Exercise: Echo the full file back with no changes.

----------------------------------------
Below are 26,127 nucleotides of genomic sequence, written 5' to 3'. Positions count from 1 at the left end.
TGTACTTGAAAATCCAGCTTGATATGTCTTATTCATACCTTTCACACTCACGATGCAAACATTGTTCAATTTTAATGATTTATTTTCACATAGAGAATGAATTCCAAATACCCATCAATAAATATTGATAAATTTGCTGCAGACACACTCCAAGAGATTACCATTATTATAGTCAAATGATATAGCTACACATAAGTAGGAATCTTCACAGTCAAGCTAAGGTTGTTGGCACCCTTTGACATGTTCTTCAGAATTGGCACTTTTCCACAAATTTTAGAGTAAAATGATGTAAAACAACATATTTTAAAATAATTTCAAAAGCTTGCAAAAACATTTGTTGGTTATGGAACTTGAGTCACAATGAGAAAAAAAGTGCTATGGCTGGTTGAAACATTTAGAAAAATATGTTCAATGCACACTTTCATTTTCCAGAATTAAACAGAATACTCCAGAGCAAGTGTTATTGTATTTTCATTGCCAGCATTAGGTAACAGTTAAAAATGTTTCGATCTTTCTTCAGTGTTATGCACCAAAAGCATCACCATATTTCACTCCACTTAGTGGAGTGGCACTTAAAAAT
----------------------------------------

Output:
Below are 26,127 nucleotides of genomic sequence, written 5' to 3'. Positions count from 1 at the left end.
TGTACTTGAAAATCCAGCTTGATATGTCTTATTCATACCTTTCACACTCACGATGCAAACATTGTTCAATTTTAATGATTTATTTTCACATAGAGAATGAATTCCAAATACCCATCAATAAATATTGATAAATTTGCTGCAGACACACTCCAAGAGATTACCATTATTATAGTCAAATGATATAGCTACACATAAGTAGGAATCTTCACAGTCAAGCTAAGGTTGTTGGCACCCTTTGACATGTTCTTCAGAATTGGCACTTTTCCACAAATTTTAGAGTAAAATGATGTAAAACAACATATTTTAAAATAATTTCAAAAGCTTGCAAAAACATTTGTTGGTTATGGAACTTGAGTCACAATGAGAAAAAAAGTGCTATGGCTGGTTGAAACATTTAGAAAAATATGTTCAATGCACACTTTCATTTTCCAGAATTAAACAGAATACTCCAGAGCAAGTGTTATTGTATTTTCATTGCCAGCATTAGGTAACAGTTAAAAATGTTTCGATCTTTCTTCAGTGTTATGCACCAAAAGCATCACCATATTTCACTCCACTTAGTGGAGTGGCACTTAAAAAT